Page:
Hi!

I have two cylinder. One above the other. The lower one has a bigger diameter.

I’d like to make the base of my upper cylinder, scaling it to the same dimension of the lower one.

How should I do?

Hi!

I have two cylinder. One above the other. The lower one has a bigger diameter.

I’d like to make the base of my upper cylinder, scaling it to the same dimension of the lower one.

How should I do?

When using the scale tool you can use specific dimensions by adding the Unit to what you type.

So if you scale in one direction and type 1.35m and hit enter it will scale to exactly that in that direction.

1 Like

Wow!

I didn’t know about it

thank you so much.

So, being a circle, the measure i insert will be a diameter, right?

An interesting question because I often have to do something similar.

Say you have a component with a particular dimension of X and you have a line with dimension Y. You want the component’s dimension X to be scaled up/down to match dimension Y. I’ve always imagined there was an elegant and simple way to do that, but in practice I end up measuring both and using the resulting fraction when scaling the component.

I try the solution suggested by Box but it doesn’t seem to work as i expect.

The lower cylinder as a 2000mm radius

the upper one is 1000mm

I scaled the upper one centered inserting 2000mm and it get smaller than the original. (!??!?)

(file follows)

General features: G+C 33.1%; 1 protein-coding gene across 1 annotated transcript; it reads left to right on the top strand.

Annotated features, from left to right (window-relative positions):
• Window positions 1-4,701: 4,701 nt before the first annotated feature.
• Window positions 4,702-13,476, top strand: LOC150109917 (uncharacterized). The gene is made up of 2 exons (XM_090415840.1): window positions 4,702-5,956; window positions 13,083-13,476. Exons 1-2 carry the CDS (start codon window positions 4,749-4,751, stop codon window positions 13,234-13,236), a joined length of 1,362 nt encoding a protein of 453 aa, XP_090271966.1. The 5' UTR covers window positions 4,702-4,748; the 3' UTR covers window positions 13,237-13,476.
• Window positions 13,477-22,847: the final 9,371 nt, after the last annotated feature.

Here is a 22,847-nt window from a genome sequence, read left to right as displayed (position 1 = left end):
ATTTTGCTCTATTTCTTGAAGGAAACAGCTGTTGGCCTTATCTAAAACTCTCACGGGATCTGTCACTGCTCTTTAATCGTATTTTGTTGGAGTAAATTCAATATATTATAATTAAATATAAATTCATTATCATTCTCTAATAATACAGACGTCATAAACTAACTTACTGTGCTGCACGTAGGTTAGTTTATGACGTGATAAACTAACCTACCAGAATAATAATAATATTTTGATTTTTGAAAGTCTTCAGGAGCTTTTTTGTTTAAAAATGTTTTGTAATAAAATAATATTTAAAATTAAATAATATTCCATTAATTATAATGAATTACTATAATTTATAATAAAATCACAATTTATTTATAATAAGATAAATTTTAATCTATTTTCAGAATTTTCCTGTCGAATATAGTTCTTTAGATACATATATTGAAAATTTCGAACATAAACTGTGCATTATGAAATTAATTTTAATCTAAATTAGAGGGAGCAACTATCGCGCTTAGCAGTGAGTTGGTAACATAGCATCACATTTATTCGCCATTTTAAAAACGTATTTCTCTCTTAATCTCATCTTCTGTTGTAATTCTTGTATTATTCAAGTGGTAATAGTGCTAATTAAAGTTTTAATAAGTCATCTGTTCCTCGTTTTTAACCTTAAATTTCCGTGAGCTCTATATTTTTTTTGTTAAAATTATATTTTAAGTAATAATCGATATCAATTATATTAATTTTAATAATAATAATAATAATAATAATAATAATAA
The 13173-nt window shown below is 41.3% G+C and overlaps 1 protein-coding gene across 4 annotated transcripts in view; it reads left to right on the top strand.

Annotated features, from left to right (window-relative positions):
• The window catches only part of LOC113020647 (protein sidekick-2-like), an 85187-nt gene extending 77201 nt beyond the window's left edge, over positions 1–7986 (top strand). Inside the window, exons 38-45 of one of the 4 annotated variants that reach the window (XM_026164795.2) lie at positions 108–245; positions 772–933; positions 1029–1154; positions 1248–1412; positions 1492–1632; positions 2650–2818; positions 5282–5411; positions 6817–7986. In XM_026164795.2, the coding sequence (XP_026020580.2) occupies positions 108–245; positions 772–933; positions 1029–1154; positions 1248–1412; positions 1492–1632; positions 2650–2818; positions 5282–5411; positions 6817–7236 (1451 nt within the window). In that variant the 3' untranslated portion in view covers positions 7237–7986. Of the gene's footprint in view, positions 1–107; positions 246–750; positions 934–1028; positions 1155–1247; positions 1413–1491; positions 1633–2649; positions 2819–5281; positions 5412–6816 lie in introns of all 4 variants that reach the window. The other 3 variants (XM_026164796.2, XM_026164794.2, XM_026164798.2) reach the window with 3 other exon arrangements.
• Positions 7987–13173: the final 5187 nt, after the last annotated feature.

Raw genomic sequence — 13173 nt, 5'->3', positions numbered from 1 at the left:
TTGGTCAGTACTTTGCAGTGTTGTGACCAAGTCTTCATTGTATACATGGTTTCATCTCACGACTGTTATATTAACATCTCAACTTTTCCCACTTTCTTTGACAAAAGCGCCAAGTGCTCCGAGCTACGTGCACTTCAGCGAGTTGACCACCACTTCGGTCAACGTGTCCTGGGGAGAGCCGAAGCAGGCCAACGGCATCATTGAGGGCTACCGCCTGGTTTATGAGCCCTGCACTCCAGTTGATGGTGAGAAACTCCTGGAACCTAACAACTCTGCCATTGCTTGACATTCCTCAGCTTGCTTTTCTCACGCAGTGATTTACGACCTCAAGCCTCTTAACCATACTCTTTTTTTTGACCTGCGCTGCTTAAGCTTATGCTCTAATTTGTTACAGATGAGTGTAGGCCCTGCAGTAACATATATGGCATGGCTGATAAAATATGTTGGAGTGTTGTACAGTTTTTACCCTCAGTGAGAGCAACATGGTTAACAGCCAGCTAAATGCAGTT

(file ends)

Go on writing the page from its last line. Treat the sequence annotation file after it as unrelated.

I supposed it was a radius/diameter mistake, so I insert 4000mm it get larger but not as the lower cylinder.

What the measure I Insert mean so?

That’s the answer: The diagonal of the scaling rectangle.

That’s quite a mess, 'cause if I’d like to scale a circle I have to build a rectangle around the target circle, calculate the diagonal lenght and then insert that value in the scaling operation.

The answer is no.

and…[quote=“gepponline, post:5, topic:21837”]

That’s the answer: The diagonal of the scaling rectangle.

[/quote]

You just found out that the resulted input is used to get the exact measure along the green grips direction that you use. So you used the corner grips resulting in an exact dimension for the diagonal of the bounding box.

In your case use a side grip and type 4000mm. Resulting in an ellips with one radius of 2000mm

Now use another side grip (for perpendicular direction) and scale again, typing 4000mm. The ellips becomes a circle again with the radius being 2000mm.

Or scaling in one step:

use a corner grip and feed the measurements field by typing 4000mm,4000mm [Enter].

Both values are being used for scaling both directions, resulting in a circle with radius 2000mm.

A 3D bounding box can be scaled in three directions to exact dimensiond by feeding three values in one input.

(as an exercise: try to scale an arbitrary sized cylinder to one with exact diameter and exact height)

p.s. if the field separator between X, Y (and Z) values in your input isn’t responding to a comma then try the semicolon **;**

Perfect!

Thank you very ,much!